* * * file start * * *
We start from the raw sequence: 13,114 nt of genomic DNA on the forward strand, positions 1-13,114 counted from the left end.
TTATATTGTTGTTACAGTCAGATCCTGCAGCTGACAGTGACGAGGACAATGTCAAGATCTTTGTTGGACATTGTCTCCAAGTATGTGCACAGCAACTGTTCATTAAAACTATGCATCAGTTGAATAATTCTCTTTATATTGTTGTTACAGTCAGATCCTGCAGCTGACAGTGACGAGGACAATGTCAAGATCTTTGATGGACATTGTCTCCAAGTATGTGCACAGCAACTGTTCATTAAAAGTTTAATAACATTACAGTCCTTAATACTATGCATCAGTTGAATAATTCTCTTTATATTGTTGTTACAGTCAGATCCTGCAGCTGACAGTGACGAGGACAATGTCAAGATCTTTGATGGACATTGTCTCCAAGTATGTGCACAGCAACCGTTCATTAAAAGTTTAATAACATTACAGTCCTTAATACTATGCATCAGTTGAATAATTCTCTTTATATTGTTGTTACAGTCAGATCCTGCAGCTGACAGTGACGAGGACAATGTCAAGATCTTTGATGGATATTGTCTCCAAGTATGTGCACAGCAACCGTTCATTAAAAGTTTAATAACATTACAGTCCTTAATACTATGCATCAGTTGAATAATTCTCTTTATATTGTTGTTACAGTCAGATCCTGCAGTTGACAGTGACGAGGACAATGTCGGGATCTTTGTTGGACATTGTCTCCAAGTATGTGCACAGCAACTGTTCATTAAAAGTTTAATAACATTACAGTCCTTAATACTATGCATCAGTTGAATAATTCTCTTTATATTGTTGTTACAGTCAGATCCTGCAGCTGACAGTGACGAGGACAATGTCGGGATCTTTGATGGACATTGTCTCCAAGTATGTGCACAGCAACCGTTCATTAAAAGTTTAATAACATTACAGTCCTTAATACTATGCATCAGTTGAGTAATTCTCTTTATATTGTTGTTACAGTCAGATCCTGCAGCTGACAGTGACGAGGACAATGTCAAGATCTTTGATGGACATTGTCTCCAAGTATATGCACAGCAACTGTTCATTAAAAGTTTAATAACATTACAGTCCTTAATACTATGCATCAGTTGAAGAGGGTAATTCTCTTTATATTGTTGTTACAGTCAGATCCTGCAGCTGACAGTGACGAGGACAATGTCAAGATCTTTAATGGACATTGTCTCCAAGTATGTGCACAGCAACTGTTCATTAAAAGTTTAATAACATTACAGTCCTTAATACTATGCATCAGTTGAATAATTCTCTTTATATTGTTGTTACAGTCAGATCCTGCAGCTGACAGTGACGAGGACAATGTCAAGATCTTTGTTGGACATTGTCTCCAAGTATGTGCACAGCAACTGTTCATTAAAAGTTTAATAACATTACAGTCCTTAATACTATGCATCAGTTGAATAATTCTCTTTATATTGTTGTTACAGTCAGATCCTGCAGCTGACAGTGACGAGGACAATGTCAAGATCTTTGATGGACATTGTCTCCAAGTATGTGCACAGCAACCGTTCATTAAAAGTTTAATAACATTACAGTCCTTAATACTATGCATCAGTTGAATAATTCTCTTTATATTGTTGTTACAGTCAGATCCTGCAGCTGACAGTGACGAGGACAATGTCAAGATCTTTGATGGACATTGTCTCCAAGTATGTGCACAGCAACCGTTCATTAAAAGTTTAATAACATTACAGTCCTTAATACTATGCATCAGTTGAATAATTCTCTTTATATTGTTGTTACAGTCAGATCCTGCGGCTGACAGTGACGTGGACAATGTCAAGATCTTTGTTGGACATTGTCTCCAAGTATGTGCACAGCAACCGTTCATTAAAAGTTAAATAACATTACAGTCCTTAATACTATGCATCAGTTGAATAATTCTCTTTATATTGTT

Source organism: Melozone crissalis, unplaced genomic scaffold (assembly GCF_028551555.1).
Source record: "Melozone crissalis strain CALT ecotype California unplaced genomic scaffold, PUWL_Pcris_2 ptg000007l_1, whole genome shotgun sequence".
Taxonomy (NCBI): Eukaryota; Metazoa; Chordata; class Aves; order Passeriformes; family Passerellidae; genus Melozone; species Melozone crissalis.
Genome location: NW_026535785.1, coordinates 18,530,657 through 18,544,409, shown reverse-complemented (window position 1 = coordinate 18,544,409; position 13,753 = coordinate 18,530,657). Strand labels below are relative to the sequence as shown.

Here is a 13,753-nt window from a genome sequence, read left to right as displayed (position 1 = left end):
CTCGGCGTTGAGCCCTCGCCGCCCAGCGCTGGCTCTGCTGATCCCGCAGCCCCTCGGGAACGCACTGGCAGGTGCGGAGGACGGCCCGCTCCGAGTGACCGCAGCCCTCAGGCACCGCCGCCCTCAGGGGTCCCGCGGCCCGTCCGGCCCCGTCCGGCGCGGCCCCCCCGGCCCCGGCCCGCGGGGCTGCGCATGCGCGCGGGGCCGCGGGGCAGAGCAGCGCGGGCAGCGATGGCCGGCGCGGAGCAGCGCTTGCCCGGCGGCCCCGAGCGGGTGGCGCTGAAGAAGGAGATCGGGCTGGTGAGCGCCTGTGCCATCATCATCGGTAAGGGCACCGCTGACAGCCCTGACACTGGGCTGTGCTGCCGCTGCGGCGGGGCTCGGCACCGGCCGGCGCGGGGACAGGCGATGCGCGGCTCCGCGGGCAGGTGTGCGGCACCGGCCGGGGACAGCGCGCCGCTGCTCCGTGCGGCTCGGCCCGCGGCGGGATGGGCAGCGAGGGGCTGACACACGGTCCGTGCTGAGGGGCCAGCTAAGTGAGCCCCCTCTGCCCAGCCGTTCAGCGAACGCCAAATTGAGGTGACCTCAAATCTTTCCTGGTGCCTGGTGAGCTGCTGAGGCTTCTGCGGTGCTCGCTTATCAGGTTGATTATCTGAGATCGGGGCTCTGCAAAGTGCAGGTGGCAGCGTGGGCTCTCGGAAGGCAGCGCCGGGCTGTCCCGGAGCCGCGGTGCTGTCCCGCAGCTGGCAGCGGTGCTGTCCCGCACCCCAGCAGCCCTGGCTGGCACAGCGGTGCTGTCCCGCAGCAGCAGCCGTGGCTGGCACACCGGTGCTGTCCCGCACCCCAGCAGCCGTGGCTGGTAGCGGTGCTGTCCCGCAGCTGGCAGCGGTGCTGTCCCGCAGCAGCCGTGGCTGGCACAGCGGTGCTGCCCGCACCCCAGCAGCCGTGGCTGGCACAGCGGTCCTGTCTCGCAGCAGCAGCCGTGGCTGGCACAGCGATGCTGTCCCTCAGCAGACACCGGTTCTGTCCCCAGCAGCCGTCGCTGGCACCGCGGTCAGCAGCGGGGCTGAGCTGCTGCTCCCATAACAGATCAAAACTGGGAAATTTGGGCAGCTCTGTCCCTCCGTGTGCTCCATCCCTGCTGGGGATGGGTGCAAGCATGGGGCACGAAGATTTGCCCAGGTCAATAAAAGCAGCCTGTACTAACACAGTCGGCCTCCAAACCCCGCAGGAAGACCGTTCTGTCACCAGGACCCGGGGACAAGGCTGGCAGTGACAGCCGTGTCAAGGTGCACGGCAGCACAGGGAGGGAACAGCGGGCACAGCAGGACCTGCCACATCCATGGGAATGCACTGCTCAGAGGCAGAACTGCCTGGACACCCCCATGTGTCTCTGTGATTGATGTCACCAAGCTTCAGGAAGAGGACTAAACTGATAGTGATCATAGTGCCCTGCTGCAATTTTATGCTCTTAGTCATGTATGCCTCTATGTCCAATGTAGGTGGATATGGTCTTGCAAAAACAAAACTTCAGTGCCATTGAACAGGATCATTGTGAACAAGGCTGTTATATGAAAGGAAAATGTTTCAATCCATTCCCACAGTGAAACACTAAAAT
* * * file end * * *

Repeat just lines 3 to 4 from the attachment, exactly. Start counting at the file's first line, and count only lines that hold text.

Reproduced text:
Source organism: Melozone crissalis, unplaced genomic scaffold (assembly GCF_028551555.1).
Source record: "Melozone crissalis strain CALT ecotype California unplaced genomic scaffold, PUWL_Pcris_2 ptg000007l_1, whole genome shotgun sequence".